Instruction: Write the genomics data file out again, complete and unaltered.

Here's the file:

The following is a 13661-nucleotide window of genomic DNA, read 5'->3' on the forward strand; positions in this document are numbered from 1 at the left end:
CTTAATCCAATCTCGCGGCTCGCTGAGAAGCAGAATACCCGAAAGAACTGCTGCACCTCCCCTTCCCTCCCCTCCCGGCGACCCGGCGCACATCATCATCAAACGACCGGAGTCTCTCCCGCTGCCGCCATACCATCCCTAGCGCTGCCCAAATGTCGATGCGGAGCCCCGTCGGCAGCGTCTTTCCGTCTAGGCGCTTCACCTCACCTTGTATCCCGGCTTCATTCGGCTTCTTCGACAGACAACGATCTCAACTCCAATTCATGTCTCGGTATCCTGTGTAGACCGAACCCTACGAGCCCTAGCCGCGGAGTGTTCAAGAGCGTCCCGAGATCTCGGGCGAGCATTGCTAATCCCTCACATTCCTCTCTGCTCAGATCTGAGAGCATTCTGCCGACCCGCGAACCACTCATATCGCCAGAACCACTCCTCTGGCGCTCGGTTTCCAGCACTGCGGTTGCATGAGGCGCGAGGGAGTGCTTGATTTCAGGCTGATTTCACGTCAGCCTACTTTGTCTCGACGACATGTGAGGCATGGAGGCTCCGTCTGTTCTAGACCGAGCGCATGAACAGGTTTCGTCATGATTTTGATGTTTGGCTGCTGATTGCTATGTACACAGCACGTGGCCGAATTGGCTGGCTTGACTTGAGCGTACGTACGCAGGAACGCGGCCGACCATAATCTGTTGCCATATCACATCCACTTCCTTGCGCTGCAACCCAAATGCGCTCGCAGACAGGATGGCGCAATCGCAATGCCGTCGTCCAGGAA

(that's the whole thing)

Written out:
The following is a 13661-nucleotide window of genomic DNA, read 5'->3' on the forward strand; positions in this document are numbered from 1 at the left end:
CTTAATCCAATCTCGCGGCTCGCTGAGAAGCAGAATACCCGAAAGAACTGCTGCACCTCCCCTTCCCTCCCCTCCCGGCGACCCGGCGCACATCATCATCAAACGACCGGAGTCTCTCCCGCTGCCGCCATACCATCCCTAGCGCTGCCCAAATGTCGATGCGGAGCCCCGTCGGCAGCGTCTTTCCGTCTAGGCGCTTCACCTCACCTTGTATCCCGGCTTCATTCGGCTTCTTCGACAGACAACGATCTCAACTCCAATTCATGTCTCGGTATCCTGTGTAGACCGAACCCTACGAGCCCTAGCCGCGGAGTGTTCAAGAGCGTCCCGAGATCTCGGGCGAGCATTGCTAATCCCTCACATTCCTCTCTGCTCAGATCTGAGAGCATTCTGCCGACCCGCGAACCACTCATATCGCCAGAACCACTCCTCTGGCGCTCGGTTTCCAGCACTGCGGTTGCATGAGGCGCGAGGGAGTGCTTGATTTCAGGCTGATTTCACGTCAGCCTACTTTGTCTCGACGACATGTGAGGCATGGAGGCTCCGTCTGTTCTAGACCGAGCGCATGAACAGGTTTCGTCATGATTTTGATGTTTGGCTGCTGATTGCTATGTACACAGCACGTGGCCGAATTGGCTGGCTTGACTTGAGCGTACGTACGCAGGAACGCGGCCGACCATAATCTGTTGCCATATCACATCCACTTCCTTGCGCTGCAACCCAAATGCGCTCGCAGACAGGATGGCGCAATCGCAATGCCGTCGTCCAGGAA